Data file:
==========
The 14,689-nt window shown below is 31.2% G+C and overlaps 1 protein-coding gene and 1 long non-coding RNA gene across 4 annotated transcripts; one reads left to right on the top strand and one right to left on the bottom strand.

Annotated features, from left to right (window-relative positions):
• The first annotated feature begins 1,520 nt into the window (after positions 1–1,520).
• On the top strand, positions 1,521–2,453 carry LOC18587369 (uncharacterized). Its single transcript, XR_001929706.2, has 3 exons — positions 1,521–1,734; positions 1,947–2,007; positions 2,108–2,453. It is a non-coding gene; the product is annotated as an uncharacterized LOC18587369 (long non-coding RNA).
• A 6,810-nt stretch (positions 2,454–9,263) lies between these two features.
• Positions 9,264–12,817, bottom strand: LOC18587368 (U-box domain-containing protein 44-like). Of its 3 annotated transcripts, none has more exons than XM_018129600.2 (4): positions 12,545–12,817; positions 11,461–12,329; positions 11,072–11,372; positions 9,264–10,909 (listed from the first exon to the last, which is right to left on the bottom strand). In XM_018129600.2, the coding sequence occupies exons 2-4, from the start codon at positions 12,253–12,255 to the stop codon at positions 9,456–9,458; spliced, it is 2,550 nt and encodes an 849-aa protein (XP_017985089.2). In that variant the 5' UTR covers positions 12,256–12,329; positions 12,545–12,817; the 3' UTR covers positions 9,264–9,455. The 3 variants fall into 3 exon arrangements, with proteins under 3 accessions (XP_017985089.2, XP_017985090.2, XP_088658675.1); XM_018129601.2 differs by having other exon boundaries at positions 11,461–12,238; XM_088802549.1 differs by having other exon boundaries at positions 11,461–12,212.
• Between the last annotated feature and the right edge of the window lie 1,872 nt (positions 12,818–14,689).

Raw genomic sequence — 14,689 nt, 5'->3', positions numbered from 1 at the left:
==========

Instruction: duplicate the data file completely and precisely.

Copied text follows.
The 14,689-nt window shown below is 31.2% G+C and overlaps 1 protein-coding gene and 1 long non-coding RNA gene across 4 annotated transcripts; one reads left to right on the top strand and one right to left on the bottom strand.

Annotated features, from left to right (window-relative positions):
• The first annotated feature begins 1,520 nt into the window (after positions 1–1,520).
• On the top strand, positions 1,521–2,453 carry LOC18587369 (uncharacterized). Its single transcript, XR_001929706.2, has 3 exons — positions 1,521–1,734; positions 1,947–2,007; positions 2,108–2,453. It is a non-coding gene; the product is annotated as an uncharacterized LOC18587369 (long non-coding RNA).
• A 6,810-nt stretch (positions 2,454–9,263) lies between these two features.
• Positions 9,264–12,817, bottom strand: LOC18587368 (U-box domain-containing protein 44-like). Of its 3 annotated transcripts, none has more exons than XM_018129600.2 (4): positions 12,545–12,817; positions 11,461–12,329; positions 11,072–11,372; positions 9,264–10,909 (listed from the first exon to the last, which is right to left on the bottom strand). In XM_018129600.2, the coding sequence occupies exons 2-4, from the start codon at positions 12,253–12,255 to the stop codon at positions 9,456–9,458; spliced, it is 2,550 nt and encodes an 849-aa protein (XP_017985089.2). In that variant the 5' UTR covers positions 12,256–12,329; positions 12,545–12,817; the 3' UTR covers positions 9,264–9,455. The 3 variants fall into 3 exon arrangements, with proteins under 3 accessions (XP_017985089.2, XP_017985090.2, XP_088658675.1); XM_018129601.2 differs by having other exon boundaries at positions 11,461–12,238; XM_088802549.1 differs by having other exon boundaries at positions 11,461–12,212.
• Between the last annotated feature and the right edge of the window lie 1,872 nt (positions 12,818–14,689).

Raw genomic sequence — 14,689 nt, 5'->3', positions numbered from 1 at the left: